Valley Fever Research Aims


Coccidioidomycosis (Valley Fever) is an environmentally-mediated systemic infection caused by the inhalation of airborne arthroconidia from Coccidioides immitis, a soil-dwelling fungus found in the southwestern United States, parts of Mexico and Central and South America. Valley Fever is not spread person to person. When soils containing the fungus are disturbed and dust is raised, spores may be inhaled along with the dust. Certain activities such as agriculture and construction, two large industries in Arizona, cast aloft large amounts of dust. Non-human events that act to disturb the soil include wind storms and earthquakes. A rough chain of events can be construed where the soil serves has the initial habitat of the fungus, human or other dust-disturbing events send dust into the atmosphere, the winds distribute the now airborne spores where they can then be inhaled by people or other animals.


The University of Arizona, Department of Geography, in association with the United States Geological Survey and the Valley Fever Center for Excellence, has three goals in researching Valley Fever: 1) to use historical and current observations from complementary remote sensor and land-based observing systems to track climatic factors, including precipitation, temperatures, and wind speed and direction, influencing coccidioides immitis' growth and distribution; 2) to characterize linkages between terrestrial and climate models and reported cases of Valley Fever; 3) to assess potential implications, given climatic conditions provided in projected model-generated future climate scenarios, for broader impacts within United States borders. Characterization of the interaction of these factors could promote spatially explicit disease mitigation strategies.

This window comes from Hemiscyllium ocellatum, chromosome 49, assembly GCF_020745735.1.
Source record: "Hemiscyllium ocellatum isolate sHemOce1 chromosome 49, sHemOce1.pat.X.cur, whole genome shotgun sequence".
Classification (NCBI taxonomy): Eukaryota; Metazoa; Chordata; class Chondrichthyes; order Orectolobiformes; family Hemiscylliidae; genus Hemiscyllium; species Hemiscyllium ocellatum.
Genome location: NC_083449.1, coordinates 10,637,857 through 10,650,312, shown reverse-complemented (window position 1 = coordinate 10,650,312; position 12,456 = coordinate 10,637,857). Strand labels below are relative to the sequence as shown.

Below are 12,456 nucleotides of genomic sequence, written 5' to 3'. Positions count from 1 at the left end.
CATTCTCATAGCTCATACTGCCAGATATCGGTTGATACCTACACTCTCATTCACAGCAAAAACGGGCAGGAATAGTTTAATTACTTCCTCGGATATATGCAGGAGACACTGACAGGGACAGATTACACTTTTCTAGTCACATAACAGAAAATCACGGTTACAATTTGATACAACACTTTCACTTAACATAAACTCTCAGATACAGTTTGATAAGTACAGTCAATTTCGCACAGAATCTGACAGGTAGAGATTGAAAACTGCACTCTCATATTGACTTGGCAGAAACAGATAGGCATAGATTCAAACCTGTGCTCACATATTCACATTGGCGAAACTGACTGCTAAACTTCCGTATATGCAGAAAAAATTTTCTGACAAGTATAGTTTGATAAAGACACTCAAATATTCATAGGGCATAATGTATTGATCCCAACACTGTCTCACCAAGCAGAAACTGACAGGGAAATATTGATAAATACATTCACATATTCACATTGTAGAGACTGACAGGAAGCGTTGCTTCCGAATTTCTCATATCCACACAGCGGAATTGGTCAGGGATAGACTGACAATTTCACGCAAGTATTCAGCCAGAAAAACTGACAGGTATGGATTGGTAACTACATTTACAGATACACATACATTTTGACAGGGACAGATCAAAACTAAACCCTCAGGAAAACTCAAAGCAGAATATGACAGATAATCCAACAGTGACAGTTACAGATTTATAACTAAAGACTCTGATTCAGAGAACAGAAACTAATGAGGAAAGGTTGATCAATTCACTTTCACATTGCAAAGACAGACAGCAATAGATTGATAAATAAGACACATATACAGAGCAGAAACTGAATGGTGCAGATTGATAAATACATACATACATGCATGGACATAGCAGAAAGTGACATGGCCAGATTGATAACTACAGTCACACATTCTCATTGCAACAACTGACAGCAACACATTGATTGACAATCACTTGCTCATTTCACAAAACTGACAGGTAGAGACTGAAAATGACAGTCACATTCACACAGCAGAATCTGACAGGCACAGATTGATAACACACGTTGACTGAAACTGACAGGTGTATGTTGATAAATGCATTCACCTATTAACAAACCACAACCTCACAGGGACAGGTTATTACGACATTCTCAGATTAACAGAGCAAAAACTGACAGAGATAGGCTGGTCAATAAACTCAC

Environmental Mediation of Valley Fever

Department of geography

U.S. geological sURVEY

Valley fever center for excellence

Center for applied spatial analysis

University of Arizona

Tucson, Arizona

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Image of Valley Fever Incidence Rates in 1997


Animated GIF of Valley Fever Incidence Rates by month in 1997